It always amazes me that people think we didn’t travel before the 10th Century. Fair enough, we didn’t have aeroplanes and mountain bikes, but we were aware of other places and if we didn’t travel ourselves, we found out from those that travelled past us. Objects that have travelled from the mediterranean, including some vessels that may have contained wine, have been found in Rhynie. What the archaeologists haven’t managed to work out is how we got hold of them, what we traded for them or were they acquired in another way?
Brough of Birsay viewed from the mainland of Orkney. A tidal island which has remains of both Pictish and Norse settlements.
A piece of Antler found at Birsay. We didn’t just work in stone, we used and recycled everything even down to bones. Antlers could be polished and decorated.
Part of the Pictish Symbol stone found on the Brough of Birsay, carving work very similar to the Symbol stones in Aberdeenshire.
Stromness Museum, a great place to emerce yourself in all sorts of things, i particularly liked the Inuit Scrimshaw.
Inuit Scrimshaw, reminds me of the drawings on pictish stones
How much is left? seen at Skara Brae. This interactive gizmo is great to show the length of time it takes materials to degrade and the percentage left after 5000 years. We’re no where near as old as that! Hopefully that means there are still more things to find of the Picts living in Scotland around 1500 years ago. What will archaeologists of the future find out about us today?
Meanwhile, in Kirkwall Museum I came across a replica of the Orkney Hood. Radiocarbon-dating by the National Museums of Scotland established that the Orkney Hood dated from between AD250 – AD615. Contemporary with the Iron Age and the Picts. The piece of clothing is possibly the oldest, best-preserved sample of textiles in Britain, due to being deposited in a Bog on Orkney and found in 1867s.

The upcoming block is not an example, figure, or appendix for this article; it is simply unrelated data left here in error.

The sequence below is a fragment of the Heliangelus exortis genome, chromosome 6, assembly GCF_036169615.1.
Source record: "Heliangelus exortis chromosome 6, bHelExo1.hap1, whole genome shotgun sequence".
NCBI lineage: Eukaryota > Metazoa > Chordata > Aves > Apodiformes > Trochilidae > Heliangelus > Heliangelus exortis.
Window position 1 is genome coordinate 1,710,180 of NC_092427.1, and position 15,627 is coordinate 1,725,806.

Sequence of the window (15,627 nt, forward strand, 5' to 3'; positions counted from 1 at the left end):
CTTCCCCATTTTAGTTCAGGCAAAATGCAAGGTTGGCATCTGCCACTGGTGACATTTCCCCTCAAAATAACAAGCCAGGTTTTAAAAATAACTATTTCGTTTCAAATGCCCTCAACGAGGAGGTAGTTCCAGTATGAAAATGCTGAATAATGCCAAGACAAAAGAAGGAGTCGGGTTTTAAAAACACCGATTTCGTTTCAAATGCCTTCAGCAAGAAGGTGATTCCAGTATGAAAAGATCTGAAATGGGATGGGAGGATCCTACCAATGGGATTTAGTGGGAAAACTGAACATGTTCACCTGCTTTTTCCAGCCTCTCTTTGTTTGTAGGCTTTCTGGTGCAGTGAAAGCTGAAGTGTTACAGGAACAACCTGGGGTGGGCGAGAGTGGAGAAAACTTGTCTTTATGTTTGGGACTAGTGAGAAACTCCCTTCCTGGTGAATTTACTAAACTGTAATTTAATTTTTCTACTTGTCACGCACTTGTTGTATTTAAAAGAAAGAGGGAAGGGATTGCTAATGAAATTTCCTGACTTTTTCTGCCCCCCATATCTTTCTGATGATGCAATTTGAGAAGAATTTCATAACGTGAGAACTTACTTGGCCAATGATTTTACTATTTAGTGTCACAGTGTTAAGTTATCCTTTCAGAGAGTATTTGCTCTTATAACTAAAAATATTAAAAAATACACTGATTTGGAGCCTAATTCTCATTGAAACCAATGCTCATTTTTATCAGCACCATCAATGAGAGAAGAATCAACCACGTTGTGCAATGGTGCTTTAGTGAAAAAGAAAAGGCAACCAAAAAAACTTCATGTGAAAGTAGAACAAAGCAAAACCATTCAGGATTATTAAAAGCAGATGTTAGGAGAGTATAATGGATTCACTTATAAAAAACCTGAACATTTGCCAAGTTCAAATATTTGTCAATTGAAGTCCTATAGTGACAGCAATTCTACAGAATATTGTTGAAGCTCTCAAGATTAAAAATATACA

I am seen wearing a tunic on the stone, I may have had brooches and pins as well as casts of these have been found on other pictish sites.
In the long dark nights on Orkney we had time to play games like these ones. Sketched intersected lines on slate and stone and pieces made out of bone. Do you know how to play the game?
What better way to finish trip to Orkney than watching the sun go down at the Ring of Brodgar. Although these stones were there well before the picts, they were still beautiful and remind me of people standing in the landscape.
What do you think was the quickest way to get around in Pictish times? How about on foot, horse, boat? How long would it take you to get to Orkney, with no cars, helicopters or ferries? Us Picts were brave and hardy souls, the journey to Orkney reminded me, just how brave we were, if only I could remember the natural remedy we used for sea sickness!?
Next time I visit Orkney, I’ll need to head even further north and visit Shetland to catch up with my Pictish cousin, Mail. However, I think I need to wait until I’ve got my sea legs back.